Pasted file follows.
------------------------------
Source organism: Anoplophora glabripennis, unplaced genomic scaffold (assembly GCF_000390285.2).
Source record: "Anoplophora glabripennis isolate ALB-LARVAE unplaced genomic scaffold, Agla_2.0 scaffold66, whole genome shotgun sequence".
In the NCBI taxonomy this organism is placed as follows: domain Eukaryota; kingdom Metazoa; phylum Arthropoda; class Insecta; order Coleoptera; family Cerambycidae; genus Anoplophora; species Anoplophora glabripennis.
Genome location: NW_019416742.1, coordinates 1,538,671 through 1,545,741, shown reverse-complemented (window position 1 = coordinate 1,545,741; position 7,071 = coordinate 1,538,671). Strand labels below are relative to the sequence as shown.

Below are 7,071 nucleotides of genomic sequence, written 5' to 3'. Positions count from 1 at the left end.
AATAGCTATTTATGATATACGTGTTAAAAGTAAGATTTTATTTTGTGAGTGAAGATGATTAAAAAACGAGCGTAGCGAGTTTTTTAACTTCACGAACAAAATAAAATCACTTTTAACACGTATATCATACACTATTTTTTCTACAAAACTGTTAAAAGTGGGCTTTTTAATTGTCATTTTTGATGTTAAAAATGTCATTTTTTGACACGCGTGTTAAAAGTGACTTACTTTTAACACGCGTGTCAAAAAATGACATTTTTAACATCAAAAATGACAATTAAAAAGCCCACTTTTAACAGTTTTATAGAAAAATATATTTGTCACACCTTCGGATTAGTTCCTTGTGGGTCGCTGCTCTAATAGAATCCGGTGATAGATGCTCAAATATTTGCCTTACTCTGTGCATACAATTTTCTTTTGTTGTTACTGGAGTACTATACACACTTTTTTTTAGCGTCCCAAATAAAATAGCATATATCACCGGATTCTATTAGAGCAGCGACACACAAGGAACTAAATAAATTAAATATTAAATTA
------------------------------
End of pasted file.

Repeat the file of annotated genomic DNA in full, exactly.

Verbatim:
Source organism: Anoplophora glabripennis, unplaced genomic scaffold (assembly GCF_000390285.2).
Source record: "Anoplophora glabripennis isolate ALB-LARVAE unplaced genomic scaffold, Agla_2.0 scaffold66, whole genome shotgun sequence".
In the NCBI taxonomy this organism is placed as follows: domain Eukaryota; kingdom Metazoa; phylum Arthropoda; class Insecta; order Coleoptera; family Cerambycidae; genus Anoplophora; species Anoplophora glabripennis.
Genome location: NW_019416742.1, coordinates 1,538,671 through 1,545,741, shown reverse-complemented (window position 1 = coordinate 1,545,741; position 7,071 = coordinate 1,538,671). Strand labels below are relative to the sequence as shown.

Below are 7,071 nucleotides of genomic sequence, written 5' to 3'. Positions count from 1 at the left end.
AATAGCTATTTATGATATACGTGTTAAAAGTAAGATTTTATTTTGTGAGTGAAGATGATTAAAAAACGAGCGTAGCGAGTTTTTTAACTTCACGAACAAAATAAAATCACTTTTAACACGTATATCATACACTATTTTTTCTACAAAACTGTTAAAAGTGGGCTTTTTAATTGTCATTTTTGATGTTAAAAATGTCATTTTTTGACACGCGTGTTAAAAGTGACTTACTTTTAACACGCGTGTCAAAAAATGACATTTTTAACATCAAAAATGACAATTAAAAAGCCCACTTTTAACAGTTTTATAGAAAAATATATTTGTCACACCTTCGGATTAGTTCCTTGTGGGTCGCTGCTCTAATAGAATCCGGTGATAGATGCTCAAATATTTGCCTTACTCTGTGCATACAATTTTCTTTTGTTGTTACTGGAGTACTATACACACTTTTTTTTAGCGTCCCAAATAAAATAGCATATATCACCGGATTCTATTAGAGCAGCGACACACAAGGAACTAAATAAATTAAATATTAAATTA